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Tuesday, February 05, 2008

The AACE Journal Vol. 15, Iss. 3, 2007

Don’t miss these articles, appears in the AACE Journal Vol. 15, Iss. 3, 2007


E-Learning Today: A Review of Research on Hypertext Comprehension
By GAIL A. HINESLEY
Chadron State College
Chadron, NE USA


Abstract
Use of hypertext is pervasive in education today—it is used for all online course delivery as well as many stand-alone delivery methods such as educational computer software and compact discs (CDs). This article will review Kintsch’s Construction-Integration and Anderson’s Adaptive Control of Thought-Rational (ACT-R) cognitive architectures and examine how each explains the empirical evidence of comprehension problems related to the use of hypertext systems. This article also discusses design tools based on those two architectures (Cognitive Walkthrough for the Web [CWW] and Scent-Based Navigation and Information Foraging in the ACT [SNIF-ACT] respectively) that can help educational content developers screen their hypertext products for possible comprehension problems prior to its release.

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Factors Impeding Implementation of Web-Based Distance Learning
By RASHEED OLANIYI FALOWO
The Federal Polytechnic
Damaturu, Nigeria


Abstract
Economic and technological changes are occurring at an accelerating rate in our information and communication-based society, making life-long learning for everyone a necessity. This is particularly the case in the transition period from industrial production to a knowledge and communication-based society. The confluence of technology, demographics, and work/family requirements make life-long learning imperative (Berge, 1998). Distance learning is an excellent method of reaching the adult learner. Because of the competing priorities of work, home, and school, adult learners desire a high degree of flexibility. The structure of distance learning gives adults the greatest possible control over the time, place, and pace of education; however, it is not without problems. Loss of student motivation due to the lack of face-to-face contact with teachers and peers, student frustration in learning and training, potentially prohibitive start up costs, and lack of faculty support are all barriers to successful distance learning (Galusha, 1997). This literature review examines some of the thoughts on distance learning and its barriers particularly types that are delivered by way of electronic means.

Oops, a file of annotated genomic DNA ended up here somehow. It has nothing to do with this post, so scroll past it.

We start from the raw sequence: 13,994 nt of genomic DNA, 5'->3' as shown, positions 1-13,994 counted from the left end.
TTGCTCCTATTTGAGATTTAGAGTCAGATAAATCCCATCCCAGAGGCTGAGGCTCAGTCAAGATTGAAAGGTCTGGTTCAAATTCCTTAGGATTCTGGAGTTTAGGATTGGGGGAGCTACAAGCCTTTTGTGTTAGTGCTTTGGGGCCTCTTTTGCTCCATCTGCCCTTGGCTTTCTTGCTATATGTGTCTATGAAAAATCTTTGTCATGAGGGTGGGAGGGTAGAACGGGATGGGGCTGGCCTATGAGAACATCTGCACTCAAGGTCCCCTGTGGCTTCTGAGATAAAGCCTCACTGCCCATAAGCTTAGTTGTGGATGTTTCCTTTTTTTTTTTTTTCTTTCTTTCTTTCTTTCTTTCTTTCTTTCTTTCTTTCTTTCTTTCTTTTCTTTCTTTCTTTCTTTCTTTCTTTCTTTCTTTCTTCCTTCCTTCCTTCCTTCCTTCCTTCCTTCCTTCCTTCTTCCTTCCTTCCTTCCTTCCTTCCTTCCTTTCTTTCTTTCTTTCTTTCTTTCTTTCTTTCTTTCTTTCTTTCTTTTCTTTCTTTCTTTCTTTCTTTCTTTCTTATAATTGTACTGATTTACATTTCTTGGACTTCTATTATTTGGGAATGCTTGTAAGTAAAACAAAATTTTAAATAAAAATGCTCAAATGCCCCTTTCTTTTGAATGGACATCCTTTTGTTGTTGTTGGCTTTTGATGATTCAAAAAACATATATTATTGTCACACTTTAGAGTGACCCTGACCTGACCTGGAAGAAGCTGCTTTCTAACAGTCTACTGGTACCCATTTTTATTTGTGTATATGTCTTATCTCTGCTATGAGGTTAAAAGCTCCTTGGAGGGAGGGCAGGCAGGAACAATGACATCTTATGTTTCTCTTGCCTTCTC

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Source: AACE Journal


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